Bomb kills at least 16 in Nigeria's Kaduna
KADUNA, Nigeria (Reuters) - A car bomb killed at least 16 people and wounded dozens more in the northern Nigerian town of Kaduna on Easter Sunday, after security officers stopped the vehicle carrying it from approaching a church, witnesses and police said.
There was also an explosion around 200 km (125 miles) southeast in the central town of Jos on Sunday evening, the national emergency management agency said. A military spokesman said it was a "minor explosion" and nobody was killed.
No group claimed responsibility for the Kaduna attack, but the apparent targeting of a Christian place of worship will stir memories of a string of deadly assaults by Islamist militants Boko Haram on Christmas Day last year.
A spokesman for the Kaduna state emergency management agency said 16 people had so far been confirmed dead, while 35 more were critically injured and receiving treatment in hospitals.
Kaduna police commissioner, Mohammad Jinjiri Abubakar, said police were pursuing a suspect vehicle when it crashed into another car and caused a massive explosion.
Abubakar did not say whether they knew who was behind the attack or what the bomb was intended for. Local residents said the bomber had tried to approach a church with his vehicle but was turned back at a police roadblock and then pursued.
"A suicide bomber in a vehicle was moving towards the ECWA Church and the All Nations Christian Assembly," said Tony Udo, a Kaduna resident.
"Security agents accosted and repelled him. While he was driving away, the bomb went off at Junction Road, near the Stadium roundabout, killing the bomber and some commercial motorcyclists," Udo told Reuters.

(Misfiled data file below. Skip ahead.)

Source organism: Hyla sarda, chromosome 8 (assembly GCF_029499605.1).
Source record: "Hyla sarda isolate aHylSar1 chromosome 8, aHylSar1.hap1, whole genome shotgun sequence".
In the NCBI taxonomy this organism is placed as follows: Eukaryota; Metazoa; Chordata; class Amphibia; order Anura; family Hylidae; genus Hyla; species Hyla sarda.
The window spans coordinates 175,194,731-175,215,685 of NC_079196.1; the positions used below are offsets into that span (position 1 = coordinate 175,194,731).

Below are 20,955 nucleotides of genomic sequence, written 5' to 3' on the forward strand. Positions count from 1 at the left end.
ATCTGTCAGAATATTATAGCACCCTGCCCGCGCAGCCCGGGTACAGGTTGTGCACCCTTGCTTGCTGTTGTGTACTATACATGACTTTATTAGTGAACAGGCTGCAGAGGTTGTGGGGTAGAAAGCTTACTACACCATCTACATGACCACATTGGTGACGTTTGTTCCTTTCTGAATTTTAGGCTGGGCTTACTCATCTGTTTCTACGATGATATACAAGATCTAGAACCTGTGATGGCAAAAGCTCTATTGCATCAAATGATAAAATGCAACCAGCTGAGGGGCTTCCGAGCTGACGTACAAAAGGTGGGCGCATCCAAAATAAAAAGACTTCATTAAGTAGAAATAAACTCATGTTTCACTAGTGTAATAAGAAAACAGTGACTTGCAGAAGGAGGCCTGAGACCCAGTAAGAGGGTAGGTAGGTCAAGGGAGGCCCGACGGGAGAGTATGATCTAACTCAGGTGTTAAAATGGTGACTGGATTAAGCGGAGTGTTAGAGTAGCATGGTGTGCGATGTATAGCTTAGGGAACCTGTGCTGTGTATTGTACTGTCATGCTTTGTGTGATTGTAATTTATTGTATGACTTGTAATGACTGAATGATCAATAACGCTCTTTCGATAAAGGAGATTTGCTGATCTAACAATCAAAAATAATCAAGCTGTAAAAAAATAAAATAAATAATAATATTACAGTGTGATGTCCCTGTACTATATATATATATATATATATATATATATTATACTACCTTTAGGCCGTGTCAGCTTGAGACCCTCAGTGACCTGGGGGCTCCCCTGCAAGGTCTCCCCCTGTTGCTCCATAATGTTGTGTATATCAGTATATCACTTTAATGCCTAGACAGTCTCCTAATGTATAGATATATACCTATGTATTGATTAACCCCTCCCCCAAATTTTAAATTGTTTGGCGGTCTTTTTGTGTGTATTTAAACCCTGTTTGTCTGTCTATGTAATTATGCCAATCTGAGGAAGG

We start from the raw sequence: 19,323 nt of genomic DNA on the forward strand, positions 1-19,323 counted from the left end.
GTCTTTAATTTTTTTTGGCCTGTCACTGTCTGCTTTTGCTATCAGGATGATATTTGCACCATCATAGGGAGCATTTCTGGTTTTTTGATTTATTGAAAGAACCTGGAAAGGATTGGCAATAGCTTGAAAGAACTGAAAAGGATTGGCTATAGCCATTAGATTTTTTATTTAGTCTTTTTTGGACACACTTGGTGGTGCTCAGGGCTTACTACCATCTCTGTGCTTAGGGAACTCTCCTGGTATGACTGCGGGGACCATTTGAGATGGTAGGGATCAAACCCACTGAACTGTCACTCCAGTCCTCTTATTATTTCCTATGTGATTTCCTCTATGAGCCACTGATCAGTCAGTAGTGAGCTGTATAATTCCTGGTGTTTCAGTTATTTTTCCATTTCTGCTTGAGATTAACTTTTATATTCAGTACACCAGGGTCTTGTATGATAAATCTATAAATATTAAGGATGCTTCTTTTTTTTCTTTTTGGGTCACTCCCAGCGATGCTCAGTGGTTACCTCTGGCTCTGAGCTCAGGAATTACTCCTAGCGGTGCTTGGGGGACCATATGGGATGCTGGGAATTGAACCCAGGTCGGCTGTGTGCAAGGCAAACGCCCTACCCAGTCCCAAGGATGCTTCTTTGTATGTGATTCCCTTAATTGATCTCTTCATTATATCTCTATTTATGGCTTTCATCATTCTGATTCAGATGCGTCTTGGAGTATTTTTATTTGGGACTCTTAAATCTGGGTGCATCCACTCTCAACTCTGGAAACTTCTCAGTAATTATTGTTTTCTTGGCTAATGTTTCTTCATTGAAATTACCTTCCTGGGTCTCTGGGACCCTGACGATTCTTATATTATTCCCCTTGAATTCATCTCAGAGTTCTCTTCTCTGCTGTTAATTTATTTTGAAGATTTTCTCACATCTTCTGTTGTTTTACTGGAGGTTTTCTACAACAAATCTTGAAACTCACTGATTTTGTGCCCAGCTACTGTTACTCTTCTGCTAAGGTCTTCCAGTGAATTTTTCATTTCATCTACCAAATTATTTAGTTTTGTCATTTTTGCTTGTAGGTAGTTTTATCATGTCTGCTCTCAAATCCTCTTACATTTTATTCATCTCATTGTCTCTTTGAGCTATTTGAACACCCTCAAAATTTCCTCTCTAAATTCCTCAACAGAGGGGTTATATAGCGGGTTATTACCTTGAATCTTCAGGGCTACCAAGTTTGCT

He said the blast shattered windows in the church and nearby houses and vehicles.
Britain and the United States last week warned their citizens living in Africa's biggest oil producer that violence was likely during the Easter period. Nigeria has ramped up security across the Muslim north.
Nigeria's population of more than 160 million is split roughly equally between a largely Christian south and a mostly Muslim north. Kaduna sits close to the dividing line and was the nucleus of post-election violence last year which killed about 800 people.
President Goodluck Jonathan, a southern Christian who won that election, has been criticized for not getting a grip on the insurgency by Islamists in the north.
Boko Haram, a movement loosely styled on Afghanistan's Taliban, has killed hundreds this year in bomb and gun attacks that mostly target police, the military and the government.
The group says it wants its imprisoned members released and sharia, Islamic law, applied throughout Nigeria.
Nigerian authorities and diplomats believe attacks on churches and on Christian holidays are part of an attempt to stoke a religious conflict.
In the remote northeast town of Maiduguri, Boko Haram's homeland, the military outnumbered the public on some streets on Sunday.
"Patrols (are) being intensified to forestall any breakdown in law and order," a spokesman for the joint military task force told Reuters.
In Nigeria's second biggest city Kano, where coordinated attacks in January killed 186 people, authorities deployed trucks of soldiers and a helicopter to try to prevent violence.
"I will stay away from church because we have been told by our pastor to be careful. We are afraid, everybody is afraid because we don't know when the next attack will come," said Jenifer Paul, a housewife in Kano.
Boko Haram set off a series of bombs across Nigeria on Christmas Day last year, including one at a church outside the capital Abuja that killed at least 37 people and wounded more than 50.
The Pope condemned "savage terrorist attacks" against Christian churches in Nigeria in his Easter message on Sunday.
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